On 15 June 2018, Home Secretary, Sajid Javid announced that non-EU/EEA nurses are to be excluded from the current immigration cap and it was welcome news for beleaguered NHS employers.
The NHS accounts for around 40% of the 20,700 Tier 2 visa places per annum with 4,059 overseas trained nurses being granted a Tier 2 visa in the financial year ended March 2018, a 42% increase in the previous year.
With more immigration places freed up for overseas nurses, the English language test has now become the most powerful employment barrier for overseas nurses wanting to work in the NHS.
We decided to take a brief look at 5 English speaking countries to help NHS employers recruit more overseas nurses and midwives directly and where possible, avoid the English language challenge.1. Australia
In 2017, Australia had 289,616 registered nurses, 5,051 midwives and 2,229 mental health nurses. In 2016, the Australian Department of Health’s Nurses and Midwives NHWDS 2016 Fact Sheet listed 9,486 registered nurses, enrolled nurses, dual registered nurses and midwives as “looking for work”. Australia requires overseas trained nurses to show evidence of proficiency in the English Language and nurses are required to have a Level 7 IELTS to be registered.2. Canada
In 2016, Canada had 396,177 registered nurses of which 8.1% were internationally trained – 34.4% were from the Philippines, 13.3% from India and 9.3% from the United Kingdom. The Province of Ontario, which includes the city of Toronto has the largest nursing population in Canada with 139,723 registered nurses in 2016. Canada requires overseas trained nurses to show evidence of proficiency in the English (or French) Language and nurses are required to have a Level 7 IELTS to be registered.3. Ireland
Ireland had over 67,000 active registered nurses in 2016 according to the annual report of the Nursing and Midwifery Board of Ireland including 8,853 Psychiatric and 10,772 Midwives. Certificates of Current Professional Status (CCPS) requests, which are required for nurses to work overseas, included 467 requests for the United Kingdom in 2016. Ireland requires overseas trained nurses to show evidence of proficiency in the English Language and nurses are required to have a Level 7 IELTS to be registered.4. Singapore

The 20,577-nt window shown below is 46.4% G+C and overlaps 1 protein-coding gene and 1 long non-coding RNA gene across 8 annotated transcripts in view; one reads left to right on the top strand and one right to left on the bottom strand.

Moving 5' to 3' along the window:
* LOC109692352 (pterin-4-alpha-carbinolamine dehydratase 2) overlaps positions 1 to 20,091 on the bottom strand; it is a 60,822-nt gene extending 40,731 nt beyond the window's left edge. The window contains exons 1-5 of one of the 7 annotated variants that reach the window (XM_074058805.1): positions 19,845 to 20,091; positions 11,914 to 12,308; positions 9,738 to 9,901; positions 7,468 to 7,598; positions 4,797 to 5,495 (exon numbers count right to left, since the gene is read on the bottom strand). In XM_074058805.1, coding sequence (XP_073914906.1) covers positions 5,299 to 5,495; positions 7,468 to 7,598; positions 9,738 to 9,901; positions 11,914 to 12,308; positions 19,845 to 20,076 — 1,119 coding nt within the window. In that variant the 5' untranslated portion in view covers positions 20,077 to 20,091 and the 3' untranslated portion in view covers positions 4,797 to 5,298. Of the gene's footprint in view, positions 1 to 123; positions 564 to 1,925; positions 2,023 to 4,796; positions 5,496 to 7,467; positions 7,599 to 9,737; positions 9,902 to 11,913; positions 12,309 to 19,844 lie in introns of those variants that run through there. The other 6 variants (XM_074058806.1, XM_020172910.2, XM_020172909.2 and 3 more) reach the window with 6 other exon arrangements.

The majority of Singaporeans are bilingual in English and at least one of three other official languages. In 2016, there were 31,615 registered nurses in Singapore with 4,942 trained in the Philippines. As with Australia, Canada, Ireland and the UK, overseas trained nurses wishing to work in Singapore are required to show evidence of proficiency in the English Language and are required to have a Level 7 IELTS to be registered.5. United Arab Emirates
Arabic is the official language of the UAE, but English is the preferred language amongst the 7.8m expatriates (total population 9.2m) living there. In 2016, Abu Dhabi, the capital of the UAE, had 24,915 nurses of which 99% or 24,665 were trained overseas and in 2015, Dubai had 4,664 nurses of which just 50 were Emirati nationals. Under existing immigration laws, overseas nationals, including 29,279 nurses can only hold temporary work permits resulting in less security and greater mobility making the UAE the most transient nursing labour market in the world.
HealthSectorJobs organises international nursing and midwifery job fairs in English speaking markets exclusively for employers to recruit directly.
Click here to learn more about our upcoming nursing and midwifery job fairs in Toronto, Singapore, Melbourne, Sydney, Brisbane, Perth, Dublin, Abu Dhabi and Dubai.